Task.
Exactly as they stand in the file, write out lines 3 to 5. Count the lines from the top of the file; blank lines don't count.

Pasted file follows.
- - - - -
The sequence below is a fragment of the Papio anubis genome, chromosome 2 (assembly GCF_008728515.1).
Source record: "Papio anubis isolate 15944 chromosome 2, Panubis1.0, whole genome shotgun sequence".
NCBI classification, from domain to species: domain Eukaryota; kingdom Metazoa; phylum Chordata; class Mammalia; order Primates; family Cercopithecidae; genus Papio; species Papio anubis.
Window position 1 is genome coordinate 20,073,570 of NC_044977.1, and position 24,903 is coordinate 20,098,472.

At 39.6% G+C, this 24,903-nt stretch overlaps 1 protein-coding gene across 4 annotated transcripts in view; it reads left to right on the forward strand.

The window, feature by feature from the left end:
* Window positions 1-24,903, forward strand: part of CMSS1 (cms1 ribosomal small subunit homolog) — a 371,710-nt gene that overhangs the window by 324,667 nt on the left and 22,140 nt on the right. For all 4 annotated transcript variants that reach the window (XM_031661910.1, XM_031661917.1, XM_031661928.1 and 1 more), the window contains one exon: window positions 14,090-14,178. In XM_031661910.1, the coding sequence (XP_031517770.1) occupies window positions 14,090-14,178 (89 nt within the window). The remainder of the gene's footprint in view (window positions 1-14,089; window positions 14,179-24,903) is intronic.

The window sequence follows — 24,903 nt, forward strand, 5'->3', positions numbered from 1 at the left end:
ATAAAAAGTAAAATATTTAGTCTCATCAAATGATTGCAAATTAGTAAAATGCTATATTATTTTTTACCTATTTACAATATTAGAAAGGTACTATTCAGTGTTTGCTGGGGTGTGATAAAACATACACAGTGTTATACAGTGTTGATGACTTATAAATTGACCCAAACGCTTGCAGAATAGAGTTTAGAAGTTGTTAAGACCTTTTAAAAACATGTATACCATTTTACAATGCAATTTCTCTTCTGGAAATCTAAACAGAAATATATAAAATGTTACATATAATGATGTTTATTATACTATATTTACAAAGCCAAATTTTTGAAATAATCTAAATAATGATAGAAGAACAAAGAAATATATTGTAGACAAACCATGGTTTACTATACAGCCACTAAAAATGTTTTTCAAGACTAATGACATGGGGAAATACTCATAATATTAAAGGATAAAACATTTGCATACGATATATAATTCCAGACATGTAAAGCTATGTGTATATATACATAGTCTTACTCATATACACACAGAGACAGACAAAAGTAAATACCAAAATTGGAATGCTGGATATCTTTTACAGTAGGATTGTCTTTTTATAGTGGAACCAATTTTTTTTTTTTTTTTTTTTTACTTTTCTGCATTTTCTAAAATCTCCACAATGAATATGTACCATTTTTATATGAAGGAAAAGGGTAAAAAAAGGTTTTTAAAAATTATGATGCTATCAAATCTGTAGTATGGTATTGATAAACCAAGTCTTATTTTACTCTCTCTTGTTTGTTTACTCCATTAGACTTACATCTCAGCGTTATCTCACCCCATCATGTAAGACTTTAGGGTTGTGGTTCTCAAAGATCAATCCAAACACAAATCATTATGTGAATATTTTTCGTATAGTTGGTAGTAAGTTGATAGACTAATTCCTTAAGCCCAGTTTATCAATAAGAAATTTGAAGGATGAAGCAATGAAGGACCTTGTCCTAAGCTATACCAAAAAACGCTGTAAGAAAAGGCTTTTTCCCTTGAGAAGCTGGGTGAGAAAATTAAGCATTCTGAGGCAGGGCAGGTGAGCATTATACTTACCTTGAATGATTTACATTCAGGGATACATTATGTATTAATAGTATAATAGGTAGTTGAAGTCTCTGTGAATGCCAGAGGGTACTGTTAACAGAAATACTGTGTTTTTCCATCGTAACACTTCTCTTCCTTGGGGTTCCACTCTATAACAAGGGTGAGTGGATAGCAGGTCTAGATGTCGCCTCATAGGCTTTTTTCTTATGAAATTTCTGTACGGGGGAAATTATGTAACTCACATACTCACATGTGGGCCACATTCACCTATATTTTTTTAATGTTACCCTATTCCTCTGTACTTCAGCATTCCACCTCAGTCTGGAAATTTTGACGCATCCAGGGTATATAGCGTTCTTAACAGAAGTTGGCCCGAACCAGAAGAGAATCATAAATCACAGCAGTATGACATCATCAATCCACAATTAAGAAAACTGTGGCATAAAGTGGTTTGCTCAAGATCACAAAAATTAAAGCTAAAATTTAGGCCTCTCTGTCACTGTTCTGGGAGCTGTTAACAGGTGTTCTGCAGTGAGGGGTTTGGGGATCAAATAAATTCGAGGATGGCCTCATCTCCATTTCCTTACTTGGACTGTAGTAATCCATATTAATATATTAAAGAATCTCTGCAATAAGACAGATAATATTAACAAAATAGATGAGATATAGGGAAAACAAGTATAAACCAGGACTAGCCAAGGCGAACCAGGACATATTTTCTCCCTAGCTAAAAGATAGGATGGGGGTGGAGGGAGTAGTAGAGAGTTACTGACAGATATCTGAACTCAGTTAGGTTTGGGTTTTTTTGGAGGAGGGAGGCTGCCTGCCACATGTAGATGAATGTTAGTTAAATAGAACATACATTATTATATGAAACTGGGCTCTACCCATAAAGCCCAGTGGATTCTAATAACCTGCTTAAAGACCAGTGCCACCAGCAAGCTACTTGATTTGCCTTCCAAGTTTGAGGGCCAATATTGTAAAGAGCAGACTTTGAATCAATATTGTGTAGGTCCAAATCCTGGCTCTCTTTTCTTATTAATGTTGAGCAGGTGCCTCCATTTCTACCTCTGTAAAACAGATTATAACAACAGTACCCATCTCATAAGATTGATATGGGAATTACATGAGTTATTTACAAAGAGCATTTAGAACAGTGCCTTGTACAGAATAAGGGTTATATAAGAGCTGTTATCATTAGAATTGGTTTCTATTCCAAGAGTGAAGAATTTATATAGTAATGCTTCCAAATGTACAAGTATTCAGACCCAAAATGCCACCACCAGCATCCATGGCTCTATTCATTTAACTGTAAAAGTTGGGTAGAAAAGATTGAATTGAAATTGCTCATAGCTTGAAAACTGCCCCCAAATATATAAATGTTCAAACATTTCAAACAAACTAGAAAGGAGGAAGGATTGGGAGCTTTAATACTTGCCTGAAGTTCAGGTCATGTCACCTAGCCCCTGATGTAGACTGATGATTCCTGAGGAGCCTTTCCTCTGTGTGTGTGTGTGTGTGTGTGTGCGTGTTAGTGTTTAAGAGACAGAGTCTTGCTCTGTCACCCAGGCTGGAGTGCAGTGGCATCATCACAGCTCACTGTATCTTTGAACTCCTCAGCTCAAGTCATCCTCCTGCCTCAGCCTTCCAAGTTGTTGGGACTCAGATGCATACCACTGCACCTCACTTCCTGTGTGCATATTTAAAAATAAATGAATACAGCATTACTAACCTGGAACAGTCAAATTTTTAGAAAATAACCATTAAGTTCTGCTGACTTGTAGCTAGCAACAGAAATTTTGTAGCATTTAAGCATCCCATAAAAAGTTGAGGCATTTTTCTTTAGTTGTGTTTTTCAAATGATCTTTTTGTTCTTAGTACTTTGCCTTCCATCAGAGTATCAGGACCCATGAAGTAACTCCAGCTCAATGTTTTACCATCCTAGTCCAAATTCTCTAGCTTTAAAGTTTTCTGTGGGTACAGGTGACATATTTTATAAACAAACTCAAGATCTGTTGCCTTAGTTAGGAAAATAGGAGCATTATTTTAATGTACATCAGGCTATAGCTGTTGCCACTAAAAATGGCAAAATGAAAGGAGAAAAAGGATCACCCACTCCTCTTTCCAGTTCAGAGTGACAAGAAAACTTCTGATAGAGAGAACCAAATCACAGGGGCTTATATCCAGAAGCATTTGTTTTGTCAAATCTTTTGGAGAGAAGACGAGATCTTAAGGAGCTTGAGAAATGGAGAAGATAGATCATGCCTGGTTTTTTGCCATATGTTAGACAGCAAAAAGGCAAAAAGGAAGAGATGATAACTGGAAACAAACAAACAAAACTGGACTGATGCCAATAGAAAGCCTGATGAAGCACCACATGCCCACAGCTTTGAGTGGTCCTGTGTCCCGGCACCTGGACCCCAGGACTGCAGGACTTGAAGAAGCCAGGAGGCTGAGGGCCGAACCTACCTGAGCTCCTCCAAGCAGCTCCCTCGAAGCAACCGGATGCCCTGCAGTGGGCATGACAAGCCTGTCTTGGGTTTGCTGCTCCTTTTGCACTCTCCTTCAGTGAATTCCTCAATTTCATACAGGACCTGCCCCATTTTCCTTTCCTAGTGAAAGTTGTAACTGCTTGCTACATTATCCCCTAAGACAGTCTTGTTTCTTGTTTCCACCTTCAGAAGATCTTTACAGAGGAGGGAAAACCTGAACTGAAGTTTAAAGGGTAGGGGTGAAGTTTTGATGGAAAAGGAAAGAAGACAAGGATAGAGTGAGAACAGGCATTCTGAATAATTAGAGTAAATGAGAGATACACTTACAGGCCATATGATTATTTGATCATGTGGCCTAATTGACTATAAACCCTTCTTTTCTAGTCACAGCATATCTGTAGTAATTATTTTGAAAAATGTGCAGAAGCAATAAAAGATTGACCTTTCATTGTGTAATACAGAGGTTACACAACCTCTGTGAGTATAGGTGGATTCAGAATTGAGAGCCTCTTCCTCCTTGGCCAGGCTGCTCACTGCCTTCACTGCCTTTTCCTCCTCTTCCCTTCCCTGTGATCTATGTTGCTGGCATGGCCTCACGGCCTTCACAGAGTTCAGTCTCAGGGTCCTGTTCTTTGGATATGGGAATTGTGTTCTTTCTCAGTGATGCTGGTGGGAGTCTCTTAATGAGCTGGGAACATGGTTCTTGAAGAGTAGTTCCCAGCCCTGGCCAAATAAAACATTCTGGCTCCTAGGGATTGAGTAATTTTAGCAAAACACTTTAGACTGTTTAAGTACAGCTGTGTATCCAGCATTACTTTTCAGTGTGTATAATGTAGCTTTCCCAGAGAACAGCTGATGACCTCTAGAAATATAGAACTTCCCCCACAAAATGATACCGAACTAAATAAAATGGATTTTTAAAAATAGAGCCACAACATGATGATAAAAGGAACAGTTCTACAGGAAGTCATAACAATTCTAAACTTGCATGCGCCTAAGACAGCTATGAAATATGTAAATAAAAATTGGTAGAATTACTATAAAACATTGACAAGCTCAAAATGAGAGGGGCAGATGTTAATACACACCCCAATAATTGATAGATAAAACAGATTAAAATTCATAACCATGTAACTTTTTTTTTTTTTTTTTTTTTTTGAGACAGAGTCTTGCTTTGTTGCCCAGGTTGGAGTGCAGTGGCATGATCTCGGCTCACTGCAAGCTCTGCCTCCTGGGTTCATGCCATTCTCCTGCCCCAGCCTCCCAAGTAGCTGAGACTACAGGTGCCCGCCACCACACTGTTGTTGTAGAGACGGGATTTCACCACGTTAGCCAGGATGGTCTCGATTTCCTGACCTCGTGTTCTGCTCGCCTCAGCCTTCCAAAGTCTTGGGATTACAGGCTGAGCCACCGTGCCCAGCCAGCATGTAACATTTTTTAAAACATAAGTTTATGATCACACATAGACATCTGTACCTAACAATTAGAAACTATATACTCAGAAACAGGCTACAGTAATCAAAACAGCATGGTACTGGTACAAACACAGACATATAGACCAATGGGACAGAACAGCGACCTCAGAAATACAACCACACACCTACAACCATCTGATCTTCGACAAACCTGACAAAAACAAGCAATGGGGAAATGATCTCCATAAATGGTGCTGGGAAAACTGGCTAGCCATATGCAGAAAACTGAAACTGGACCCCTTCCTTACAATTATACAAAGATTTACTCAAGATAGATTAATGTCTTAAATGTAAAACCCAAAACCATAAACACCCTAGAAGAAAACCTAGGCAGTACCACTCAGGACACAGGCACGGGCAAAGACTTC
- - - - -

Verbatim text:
NCBI classification, from domain to species: domain Eukaryota; kingdom Metazoa; phylum Chordata; class Mammalia; order Primates; family Cercopithecidae; genus Papio; species Papio anubis.
Window position 1 is genome coordinate 20,073,570 of NC_044977.1, and position 24,903 is coordinate 20,098,472.

At 39.6% G+C, this 24,903-nt stretch overlaps 1 protein-coding gene across 4 annotated transcripts in view; it reads left to right on the forward strand.